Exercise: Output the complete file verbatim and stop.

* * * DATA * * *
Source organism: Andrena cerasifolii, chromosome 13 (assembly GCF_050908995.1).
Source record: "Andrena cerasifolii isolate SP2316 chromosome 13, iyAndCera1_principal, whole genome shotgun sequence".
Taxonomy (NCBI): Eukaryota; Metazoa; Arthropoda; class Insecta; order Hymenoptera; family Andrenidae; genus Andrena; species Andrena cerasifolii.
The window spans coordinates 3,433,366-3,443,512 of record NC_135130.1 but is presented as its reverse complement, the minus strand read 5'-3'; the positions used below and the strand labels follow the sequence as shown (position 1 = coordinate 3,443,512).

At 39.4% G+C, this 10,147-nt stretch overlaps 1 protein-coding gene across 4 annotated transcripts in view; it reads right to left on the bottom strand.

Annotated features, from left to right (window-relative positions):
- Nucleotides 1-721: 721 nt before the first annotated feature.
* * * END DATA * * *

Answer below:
Source organism: Andrena cerasifolii, chromosome 13 (assembly GCF_050908995.1).
Source record: "Andrena cerasifolii isolate SP2316 chromosome 13, iyAndCera1_principal, whole genome shotgun sequence".
Taxonomy (NCBI): Eukaryota; Metazoa; Arthropoda; class Insecta; order Hymenoptera; family Andrenidae; genus Andrena; species Andrena cerasifolii.
The window spans coordinates 3,433,366-3,443,512 of record NC_135130.1 but is presented as its reverse complement, the minus strand read 5'-3'; the positions used below and the strand labels follow the sequence as shown (position 1 = coordinate 3,443,512).

At 39.4% G+C, this 10,147-nt stretch overlaps 1 protein-coding gene across 4 annotated transcripts in view; it reads right to left on the bottom strand.

Annotated features, from left to right (window-relative positions):
- Nucleotides 1-721: 721 nt before the first annotated feature.